EU project brings relief to Mwenezi cattle farmers

Source: EU project brings relief to Mwenezi cattle farmers | The Standard (Zimbabwe Stories)

The bales are high in nutrient and improve cattle condition before direct sales

BY TATENDA CHITAGU

Year in and year out, Hlekani Chauke from Lapache, Mwenezi’s ward 16, under Chief Maranda, loses his cattle to poverty- related deaths, especially lack of pastures.

Occasionally he would sell his trudging cattle at low prices and very often, unscrupulous middlemen and butchery owners came along and ripped him off.

His animals struggled despite the fact that Chauke lives less than two kilometres from the perennially flowing Mwenezi River, which is almost always bursting its banks with under-utilised water trapped by a weir.

“Every year, our cattle herd gets depleted due to drought. I had almost given up on cattle, but I had no other options in this area which is not  good for crops.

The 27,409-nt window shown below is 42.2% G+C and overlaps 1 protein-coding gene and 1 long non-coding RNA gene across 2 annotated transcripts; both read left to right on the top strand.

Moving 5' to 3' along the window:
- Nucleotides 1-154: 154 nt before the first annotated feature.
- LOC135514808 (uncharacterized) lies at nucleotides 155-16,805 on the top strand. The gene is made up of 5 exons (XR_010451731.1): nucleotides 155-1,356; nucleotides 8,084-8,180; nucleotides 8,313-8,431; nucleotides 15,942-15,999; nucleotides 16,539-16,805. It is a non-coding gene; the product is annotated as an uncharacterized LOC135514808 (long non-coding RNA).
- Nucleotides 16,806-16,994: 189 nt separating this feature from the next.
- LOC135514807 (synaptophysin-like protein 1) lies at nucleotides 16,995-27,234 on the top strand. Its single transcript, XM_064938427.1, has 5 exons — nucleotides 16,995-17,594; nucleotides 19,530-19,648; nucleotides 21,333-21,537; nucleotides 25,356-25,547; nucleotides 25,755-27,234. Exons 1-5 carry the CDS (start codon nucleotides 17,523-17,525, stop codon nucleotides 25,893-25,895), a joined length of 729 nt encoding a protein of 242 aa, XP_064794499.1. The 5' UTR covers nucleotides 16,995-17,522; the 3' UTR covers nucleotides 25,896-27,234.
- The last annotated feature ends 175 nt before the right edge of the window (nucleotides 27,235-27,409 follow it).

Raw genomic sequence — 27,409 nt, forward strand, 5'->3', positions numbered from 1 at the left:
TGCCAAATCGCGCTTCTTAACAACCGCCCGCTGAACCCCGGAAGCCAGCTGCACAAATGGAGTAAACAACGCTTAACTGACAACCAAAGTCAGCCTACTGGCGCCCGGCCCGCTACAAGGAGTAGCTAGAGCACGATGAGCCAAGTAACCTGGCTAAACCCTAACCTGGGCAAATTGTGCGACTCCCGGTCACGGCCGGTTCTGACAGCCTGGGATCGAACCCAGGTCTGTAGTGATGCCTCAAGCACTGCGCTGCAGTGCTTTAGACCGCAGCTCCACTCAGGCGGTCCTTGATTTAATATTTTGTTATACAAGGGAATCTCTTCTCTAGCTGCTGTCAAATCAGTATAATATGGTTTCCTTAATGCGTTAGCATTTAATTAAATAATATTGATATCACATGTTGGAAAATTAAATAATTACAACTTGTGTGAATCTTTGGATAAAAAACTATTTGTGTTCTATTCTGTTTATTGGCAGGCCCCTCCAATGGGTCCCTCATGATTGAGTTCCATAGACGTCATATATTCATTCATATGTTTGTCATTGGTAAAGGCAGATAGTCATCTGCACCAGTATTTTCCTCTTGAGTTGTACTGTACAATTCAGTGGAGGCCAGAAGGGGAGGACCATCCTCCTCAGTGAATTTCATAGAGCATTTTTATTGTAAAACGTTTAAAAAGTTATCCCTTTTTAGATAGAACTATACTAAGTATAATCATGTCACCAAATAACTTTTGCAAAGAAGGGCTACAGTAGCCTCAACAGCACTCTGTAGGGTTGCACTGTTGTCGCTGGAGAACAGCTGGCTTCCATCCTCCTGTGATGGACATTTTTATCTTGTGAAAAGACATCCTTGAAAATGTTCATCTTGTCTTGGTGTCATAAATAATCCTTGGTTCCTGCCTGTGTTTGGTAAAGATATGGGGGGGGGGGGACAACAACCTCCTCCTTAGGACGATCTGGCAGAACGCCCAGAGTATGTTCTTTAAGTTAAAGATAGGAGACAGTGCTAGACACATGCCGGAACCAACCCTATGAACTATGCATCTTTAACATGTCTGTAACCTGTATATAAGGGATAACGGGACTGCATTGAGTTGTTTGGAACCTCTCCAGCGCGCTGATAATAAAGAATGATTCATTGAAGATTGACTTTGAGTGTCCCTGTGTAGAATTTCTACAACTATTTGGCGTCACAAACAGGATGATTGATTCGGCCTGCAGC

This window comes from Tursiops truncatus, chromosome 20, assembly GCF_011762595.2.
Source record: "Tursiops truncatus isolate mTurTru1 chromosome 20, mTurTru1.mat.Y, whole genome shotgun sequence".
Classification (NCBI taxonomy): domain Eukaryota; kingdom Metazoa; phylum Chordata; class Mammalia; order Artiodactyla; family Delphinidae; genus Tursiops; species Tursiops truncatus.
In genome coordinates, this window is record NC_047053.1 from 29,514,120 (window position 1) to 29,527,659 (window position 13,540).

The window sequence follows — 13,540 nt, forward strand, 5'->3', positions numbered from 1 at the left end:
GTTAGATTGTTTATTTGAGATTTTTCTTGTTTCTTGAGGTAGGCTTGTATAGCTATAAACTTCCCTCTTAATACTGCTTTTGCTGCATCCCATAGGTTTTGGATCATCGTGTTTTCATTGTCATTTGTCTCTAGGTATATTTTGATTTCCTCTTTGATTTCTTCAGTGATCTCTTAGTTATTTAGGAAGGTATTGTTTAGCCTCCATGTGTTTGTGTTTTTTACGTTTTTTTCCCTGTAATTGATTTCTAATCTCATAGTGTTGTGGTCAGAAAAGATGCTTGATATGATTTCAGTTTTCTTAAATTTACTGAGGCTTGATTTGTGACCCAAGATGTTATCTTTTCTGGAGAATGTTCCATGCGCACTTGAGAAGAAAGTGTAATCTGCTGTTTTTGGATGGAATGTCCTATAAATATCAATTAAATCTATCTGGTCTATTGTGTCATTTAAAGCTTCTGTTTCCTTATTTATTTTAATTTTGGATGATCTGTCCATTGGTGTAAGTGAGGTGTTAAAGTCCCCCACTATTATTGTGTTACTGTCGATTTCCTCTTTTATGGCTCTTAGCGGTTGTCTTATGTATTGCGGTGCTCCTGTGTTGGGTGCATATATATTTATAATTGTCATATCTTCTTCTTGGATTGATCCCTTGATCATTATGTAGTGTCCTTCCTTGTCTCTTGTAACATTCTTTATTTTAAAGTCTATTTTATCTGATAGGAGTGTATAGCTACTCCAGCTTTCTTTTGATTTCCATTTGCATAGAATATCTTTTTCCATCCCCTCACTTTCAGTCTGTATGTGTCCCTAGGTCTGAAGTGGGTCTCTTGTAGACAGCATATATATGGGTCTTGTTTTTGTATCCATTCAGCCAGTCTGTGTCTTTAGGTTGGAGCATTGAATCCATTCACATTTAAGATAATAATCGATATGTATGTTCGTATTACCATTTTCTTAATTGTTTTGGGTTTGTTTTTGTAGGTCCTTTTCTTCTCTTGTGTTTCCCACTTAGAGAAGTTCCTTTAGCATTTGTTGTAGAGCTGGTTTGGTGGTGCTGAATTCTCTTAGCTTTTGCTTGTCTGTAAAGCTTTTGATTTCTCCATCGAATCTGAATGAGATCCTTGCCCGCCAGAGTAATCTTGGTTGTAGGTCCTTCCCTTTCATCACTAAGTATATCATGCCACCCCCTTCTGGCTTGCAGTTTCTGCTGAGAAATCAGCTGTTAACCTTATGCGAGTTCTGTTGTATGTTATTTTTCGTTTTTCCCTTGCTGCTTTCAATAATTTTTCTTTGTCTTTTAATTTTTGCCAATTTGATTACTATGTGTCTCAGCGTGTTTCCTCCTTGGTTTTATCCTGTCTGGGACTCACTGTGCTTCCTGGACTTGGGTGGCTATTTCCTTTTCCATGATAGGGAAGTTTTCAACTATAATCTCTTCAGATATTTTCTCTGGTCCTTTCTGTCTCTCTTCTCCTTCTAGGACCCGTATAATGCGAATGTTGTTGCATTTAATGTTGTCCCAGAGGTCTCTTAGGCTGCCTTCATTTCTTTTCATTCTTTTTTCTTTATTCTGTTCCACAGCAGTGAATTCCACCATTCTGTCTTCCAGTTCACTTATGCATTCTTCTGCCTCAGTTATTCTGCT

“Setting up irrigation systems was more a dream than reality.

“Today, however, we are in a new dawn and our dream has come to fruition, thanks to the European Union (EU). We are happy that we now have irrigation here,” he says, pointing to Mwenezi River, a stone’s throw away.

Mwenezi falls under natural region four and five and the weather is hot and dry throughout the year.

According to the ministry of Lands, Agriculture, Water and Rural Resettlement’s second round crop and livestock assessment report for 2019/2020 agricultural season, the national beef cattle herd declined by 5,7% from 5 774 525 cattle in 2018 to 5 443 770 cattle in 2019.

For Chauke and thousands of other smallholder farmers from the area, cattle deaths due to lack of pastures may now be a thing of the past following the establishment of a cattle fattening scheme in the area.

The Lapache Cattle Business Centre (CBC), located in Mwenezi West, was established under the Zimbabwe Agricultural Growth Programme-Beef Enterprises Strengthening and Transformation (ZAGP-BEST) project, funded by the European Union to the tune of US$ 8 848 009 to support small to medium scale beef cattle producers in Zimbabwe.

The project is being implemented up to 2023.

The CBC, established in 2019, comprises a 35 hectare centre pivot irrigated pasture facility and a sixty head capacity cattle feedlot.